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The FIFA 09 game is the latest release of popular EA sports football game series, with the first one dating back in 1995. The FIFA series by EA is arguably the best computer football simulators – unless, of course you are a RES fan. The game presents improved control (including mouse-keyboard combination) and awesome graphics. Also, the tactics in Fifa 09 have been improved in comparison to previous versions. And it is exactly our subject – using tactics to improve your attack!
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Of course, as in real football, the basis of every tactical deployment of your team is the formation. In Fifa 09 (compared to previous versions) even more unique “real-life" formations were designed for many teams – including Real Madrid and Barcelona, Liverpool and Manchester United, Bayern Munich and more. Those formations (one per team) are intended to emulate teams utilization of common formations. Fro instase, Barcelona’s formation is a variation of 4-3-3, and Liverpool and Bayern disposition are THEIR interpretation of commonly used 4-4-2 (actually 4-2-2-2). But of course, if you are not comfortable with the designed formation – you can switch to “predefined" general styles – from the all-out-attacking 3-4-3 to the defensive 5-4-1… It is important to understand that the formation utilization would require certain style of play – for instance, 4-5-1 (used by Lyon) is best suited for attacks from the flanks, while 4-3-3 is designed to break through the center.
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But there is more! One your team is on the pitch, you can (and should!) define the attacking style of your players. To do that you have 4 options, defined by keys 1-4 on your keyboard and can be viewed via “tactics help" from the main menu. The attacking tactics, which can be switched on and off are:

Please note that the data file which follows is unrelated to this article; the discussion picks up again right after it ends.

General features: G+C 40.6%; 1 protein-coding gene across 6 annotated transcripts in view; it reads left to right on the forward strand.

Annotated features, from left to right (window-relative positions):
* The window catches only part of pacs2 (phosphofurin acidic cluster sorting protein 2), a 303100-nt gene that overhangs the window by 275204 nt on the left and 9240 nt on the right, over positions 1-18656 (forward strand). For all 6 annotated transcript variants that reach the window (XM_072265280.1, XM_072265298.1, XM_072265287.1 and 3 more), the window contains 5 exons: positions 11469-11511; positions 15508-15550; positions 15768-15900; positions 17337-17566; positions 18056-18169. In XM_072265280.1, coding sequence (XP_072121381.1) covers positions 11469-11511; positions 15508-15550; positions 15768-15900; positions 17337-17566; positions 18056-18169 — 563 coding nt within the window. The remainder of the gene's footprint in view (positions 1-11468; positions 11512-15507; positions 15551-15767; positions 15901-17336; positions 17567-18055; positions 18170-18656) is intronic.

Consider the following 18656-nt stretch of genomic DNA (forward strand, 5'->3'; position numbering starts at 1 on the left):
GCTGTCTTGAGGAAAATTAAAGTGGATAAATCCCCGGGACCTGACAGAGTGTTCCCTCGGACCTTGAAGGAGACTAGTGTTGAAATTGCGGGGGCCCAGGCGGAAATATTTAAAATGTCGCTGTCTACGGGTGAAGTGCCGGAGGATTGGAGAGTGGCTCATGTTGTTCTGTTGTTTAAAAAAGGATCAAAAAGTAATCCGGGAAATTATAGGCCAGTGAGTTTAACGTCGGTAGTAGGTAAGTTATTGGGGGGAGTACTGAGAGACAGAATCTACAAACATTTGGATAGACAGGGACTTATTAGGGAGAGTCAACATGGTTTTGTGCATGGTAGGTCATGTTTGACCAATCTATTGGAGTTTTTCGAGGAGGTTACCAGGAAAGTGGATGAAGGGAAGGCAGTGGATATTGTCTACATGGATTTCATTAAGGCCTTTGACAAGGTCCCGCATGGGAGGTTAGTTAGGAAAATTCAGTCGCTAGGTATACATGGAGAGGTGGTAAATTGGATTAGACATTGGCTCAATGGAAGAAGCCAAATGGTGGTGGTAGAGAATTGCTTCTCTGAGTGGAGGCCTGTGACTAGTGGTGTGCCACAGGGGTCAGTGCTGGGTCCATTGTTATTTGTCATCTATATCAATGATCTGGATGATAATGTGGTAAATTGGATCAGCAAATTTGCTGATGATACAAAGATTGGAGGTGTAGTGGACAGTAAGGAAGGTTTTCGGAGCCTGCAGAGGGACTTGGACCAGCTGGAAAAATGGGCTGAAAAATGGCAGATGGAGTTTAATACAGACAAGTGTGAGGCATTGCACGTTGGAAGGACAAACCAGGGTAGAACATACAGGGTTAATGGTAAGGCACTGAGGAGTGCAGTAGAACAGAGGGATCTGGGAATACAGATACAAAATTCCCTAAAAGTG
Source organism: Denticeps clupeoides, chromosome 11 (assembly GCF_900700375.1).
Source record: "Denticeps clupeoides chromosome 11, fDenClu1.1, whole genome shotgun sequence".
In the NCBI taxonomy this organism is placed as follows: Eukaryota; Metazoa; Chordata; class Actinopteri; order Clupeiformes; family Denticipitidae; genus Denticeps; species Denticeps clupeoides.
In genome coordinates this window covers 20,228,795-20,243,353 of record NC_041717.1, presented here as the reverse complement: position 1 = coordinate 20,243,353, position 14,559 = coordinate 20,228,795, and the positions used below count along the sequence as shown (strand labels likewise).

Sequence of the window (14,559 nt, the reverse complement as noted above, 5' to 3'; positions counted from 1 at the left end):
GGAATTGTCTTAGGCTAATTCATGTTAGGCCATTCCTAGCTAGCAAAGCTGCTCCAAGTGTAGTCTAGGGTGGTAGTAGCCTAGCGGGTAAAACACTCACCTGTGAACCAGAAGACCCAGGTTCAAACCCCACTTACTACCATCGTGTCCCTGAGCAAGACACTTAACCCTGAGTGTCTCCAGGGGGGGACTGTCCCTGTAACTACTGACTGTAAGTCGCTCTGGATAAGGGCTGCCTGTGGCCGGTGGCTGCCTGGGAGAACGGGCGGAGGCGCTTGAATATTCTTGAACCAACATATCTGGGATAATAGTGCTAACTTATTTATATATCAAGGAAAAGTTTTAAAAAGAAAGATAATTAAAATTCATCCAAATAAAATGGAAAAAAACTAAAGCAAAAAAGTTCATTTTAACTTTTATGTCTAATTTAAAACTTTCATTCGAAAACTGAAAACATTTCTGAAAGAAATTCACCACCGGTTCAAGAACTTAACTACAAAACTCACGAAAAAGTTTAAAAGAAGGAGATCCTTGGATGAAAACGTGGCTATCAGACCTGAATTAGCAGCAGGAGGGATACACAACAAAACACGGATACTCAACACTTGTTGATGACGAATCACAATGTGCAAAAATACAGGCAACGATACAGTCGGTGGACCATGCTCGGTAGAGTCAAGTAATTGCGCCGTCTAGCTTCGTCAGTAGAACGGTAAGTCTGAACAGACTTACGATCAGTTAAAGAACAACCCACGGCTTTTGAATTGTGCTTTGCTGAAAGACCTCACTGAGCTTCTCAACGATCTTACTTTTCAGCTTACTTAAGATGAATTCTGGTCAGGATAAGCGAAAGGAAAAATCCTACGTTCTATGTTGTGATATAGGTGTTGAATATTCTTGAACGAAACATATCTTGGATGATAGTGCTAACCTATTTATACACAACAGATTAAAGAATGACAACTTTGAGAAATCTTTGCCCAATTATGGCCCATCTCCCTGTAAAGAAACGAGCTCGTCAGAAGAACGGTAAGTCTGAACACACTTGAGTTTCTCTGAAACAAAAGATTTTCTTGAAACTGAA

- Counter Attack
- Wing Play
- Box Overload
- 3rd Man Release.
Counter Attack will make your forwards run towards opponents goal immediately when you have the control of the ball. This is very useful if you have quick forwards and like to use long passes to catch opponents defence off-guard.
Wing Play will lead to your defensive backs (left and right) moving slightly forward and strikers moving towards the corners of the penalty area when on the attack. This is useful to “wider" the game and “open up" the tight defence – providing more space for the midfielders.
Box Overload will, as the name suggests, bring most of your midfielders and attackers towards the opponent’s goal – right on the front line of the penalty box. If you are confident your defence can cope with counter attacks – it may be a good tactics to employ. However, scoring long shots can be problematic, as the defence “tightens-up“ in the penalty box as well. But you can expect multiple shots “off the rebound".
The 3 Man Release will bring your defensive midfielder to a shot position. If you have the likes of Pirlo or Carrick there – you can use it. The drawback is that you midfield remains somewhat exposed to opponent’s strikers.